How our brain absorb new information and shape memories has fascinated Neuroscientists.
Recent research led by Dr. Tomás Ryan from Trinity College Dublin reveals that learning stems from the continuous creation of fresh connectivity patterns between specific engram cells situated across various brain regions.
Learning isn’t confined to specific moments—it’s a constant, ongoing process. As we navigate life, engage with others or consume content our minds are continually assimilating information and forging new memories.
Think about walking down a familiar street, meeting friends or encountering something that triggers memories of a podcast. Instantly, our brains retrieve associated memory fragments. But how do these experiences trigger modifications in our neurons, enabling the formation of new memories?
The brain is a complex organ, a dynamic network of cells in constant flux due to growth, aging, regeneration and daily experiences. Scientists seek the crucial changes that define memory storage—the “engram,” a brain alteration preserving information for later use.
A recent study aimed to decode how information might be encoded as engrams. Dr Clara Ortega-de San Luis lead author of the article published in Journal Current Biology explained “Memory engram cells are groups of brain cells that, activated by specific experiences, change themselves to incorporate and thereby hold information in our brain. Reactivation of these ‘building blocks’ of memories triggers the recall of the specific experiences associated [with] them. The question is, how do engrams store meaningful information about the world?”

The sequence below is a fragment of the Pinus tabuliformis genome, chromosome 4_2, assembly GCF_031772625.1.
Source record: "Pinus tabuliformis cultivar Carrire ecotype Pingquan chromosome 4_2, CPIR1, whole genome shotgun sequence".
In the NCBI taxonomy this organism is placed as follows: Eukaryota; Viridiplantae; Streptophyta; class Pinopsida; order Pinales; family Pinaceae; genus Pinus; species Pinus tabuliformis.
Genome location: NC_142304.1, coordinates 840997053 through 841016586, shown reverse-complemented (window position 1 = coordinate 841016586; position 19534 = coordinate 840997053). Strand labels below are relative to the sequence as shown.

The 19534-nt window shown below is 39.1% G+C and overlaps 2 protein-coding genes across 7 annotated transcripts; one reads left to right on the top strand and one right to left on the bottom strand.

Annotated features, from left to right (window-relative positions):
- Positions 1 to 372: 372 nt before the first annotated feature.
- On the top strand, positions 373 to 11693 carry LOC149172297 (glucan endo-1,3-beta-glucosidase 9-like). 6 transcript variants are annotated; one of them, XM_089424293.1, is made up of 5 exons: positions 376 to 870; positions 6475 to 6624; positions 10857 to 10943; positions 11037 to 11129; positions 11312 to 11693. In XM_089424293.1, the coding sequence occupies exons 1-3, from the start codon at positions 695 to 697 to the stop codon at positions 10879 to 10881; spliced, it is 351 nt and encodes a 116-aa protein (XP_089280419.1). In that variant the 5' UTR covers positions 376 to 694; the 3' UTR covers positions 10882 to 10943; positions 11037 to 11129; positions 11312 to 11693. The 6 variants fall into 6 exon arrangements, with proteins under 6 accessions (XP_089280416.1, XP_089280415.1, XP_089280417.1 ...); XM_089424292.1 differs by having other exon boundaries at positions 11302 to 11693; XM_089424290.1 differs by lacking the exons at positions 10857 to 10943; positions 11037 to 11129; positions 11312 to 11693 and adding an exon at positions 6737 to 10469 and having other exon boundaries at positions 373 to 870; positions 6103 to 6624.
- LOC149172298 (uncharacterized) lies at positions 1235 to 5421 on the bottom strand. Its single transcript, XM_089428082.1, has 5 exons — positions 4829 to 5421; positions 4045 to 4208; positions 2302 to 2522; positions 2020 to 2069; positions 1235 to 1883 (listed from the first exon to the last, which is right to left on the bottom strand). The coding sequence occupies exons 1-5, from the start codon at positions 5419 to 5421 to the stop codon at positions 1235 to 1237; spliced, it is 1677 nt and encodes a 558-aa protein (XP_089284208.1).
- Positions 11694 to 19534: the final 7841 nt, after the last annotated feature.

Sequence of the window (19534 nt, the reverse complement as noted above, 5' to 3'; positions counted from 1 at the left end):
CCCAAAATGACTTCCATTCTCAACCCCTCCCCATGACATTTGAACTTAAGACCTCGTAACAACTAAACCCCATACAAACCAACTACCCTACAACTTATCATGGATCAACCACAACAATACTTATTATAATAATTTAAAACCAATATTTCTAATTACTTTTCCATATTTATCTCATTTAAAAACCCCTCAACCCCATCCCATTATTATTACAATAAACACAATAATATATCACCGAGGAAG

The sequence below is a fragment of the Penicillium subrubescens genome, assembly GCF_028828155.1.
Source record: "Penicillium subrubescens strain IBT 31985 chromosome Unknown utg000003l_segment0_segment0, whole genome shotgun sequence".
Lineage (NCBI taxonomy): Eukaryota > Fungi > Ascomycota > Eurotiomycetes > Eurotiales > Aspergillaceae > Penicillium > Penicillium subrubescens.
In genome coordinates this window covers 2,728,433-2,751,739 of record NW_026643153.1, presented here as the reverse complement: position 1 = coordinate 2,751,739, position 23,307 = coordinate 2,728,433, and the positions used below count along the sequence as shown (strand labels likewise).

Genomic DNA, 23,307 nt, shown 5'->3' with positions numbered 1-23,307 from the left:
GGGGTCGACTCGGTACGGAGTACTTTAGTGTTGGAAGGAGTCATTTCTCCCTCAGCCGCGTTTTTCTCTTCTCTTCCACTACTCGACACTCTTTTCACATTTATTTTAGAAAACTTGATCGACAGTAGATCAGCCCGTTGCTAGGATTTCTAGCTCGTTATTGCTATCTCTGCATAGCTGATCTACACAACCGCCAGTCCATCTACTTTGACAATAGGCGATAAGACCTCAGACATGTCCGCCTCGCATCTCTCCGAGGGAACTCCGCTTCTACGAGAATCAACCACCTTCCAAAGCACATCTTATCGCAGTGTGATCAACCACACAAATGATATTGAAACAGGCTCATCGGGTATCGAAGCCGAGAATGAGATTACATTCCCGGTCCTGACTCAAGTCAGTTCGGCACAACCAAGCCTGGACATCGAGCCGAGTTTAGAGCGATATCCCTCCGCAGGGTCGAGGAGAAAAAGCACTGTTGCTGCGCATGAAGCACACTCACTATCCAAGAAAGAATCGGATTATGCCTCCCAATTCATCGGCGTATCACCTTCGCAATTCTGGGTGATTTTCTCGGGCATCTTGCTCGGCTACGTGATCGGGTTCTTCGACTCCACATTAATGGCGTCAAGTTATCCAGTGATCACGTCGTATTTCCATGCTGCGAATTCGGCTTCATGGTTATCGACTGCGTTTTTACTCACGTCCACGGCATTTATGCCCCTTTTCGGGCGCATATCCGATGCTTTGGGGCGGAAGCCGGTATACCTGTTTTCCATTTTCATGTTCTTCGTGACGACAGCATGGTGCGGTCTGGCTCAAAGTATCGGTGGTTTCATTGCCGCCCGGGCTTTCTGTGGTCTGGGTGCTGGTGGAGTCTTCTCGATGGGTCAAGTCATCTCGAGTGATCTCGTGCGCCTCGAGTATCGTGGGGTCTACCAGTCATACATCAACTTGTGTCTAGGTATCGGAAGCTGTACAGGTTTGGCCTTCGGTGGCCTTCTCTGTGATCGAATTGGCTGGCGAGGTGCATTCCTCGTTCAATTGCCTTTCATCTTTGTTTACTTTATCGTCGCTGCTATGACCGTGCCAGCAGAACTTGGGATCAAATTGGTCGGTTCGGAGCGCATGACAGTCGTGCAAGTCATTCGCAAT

Researchers investigated how engrams change to encode a memory by examining a learning paradigm linking similar experiences in animals. Using genetic techniques they labeled distinct engram cell groups for different memories and observed how learning led to the creation of fresh connections among these cells.
Employing optogenetics which manipulates brain cell activity using light they demonstrated the necessity of these new connections for learning. Additionally, they pinpointed a molecular mechanism, involving a specific synaptic protein, regulating connectivity among engram cells.
This study’s findings provide direct evidence that alterations in synaptic wiring between engram cells likely underpin memory storage in the brain.
Dr. Ryan said “Understanding the cellular mechanisms that allow learning to occur helps us to comprehend not only how we form new memories or modify those pre-existent ones, but also advance our knowledge towards disentangling how the brain works and the mechanisms needed for it to process thoughts and information.
“In 21st-century neuroscience, many of us like to think memories are being stored in engram cells, or their sub-components. This study argues that rather than looking for information within or at cells, we should search for information ‘between’ cells, and that learning may work by altering the wiring diagram of the brain—less like a computer and more like a developing sculpture.
“In other words, the engram is not in the cell; the cell is in the engram.”
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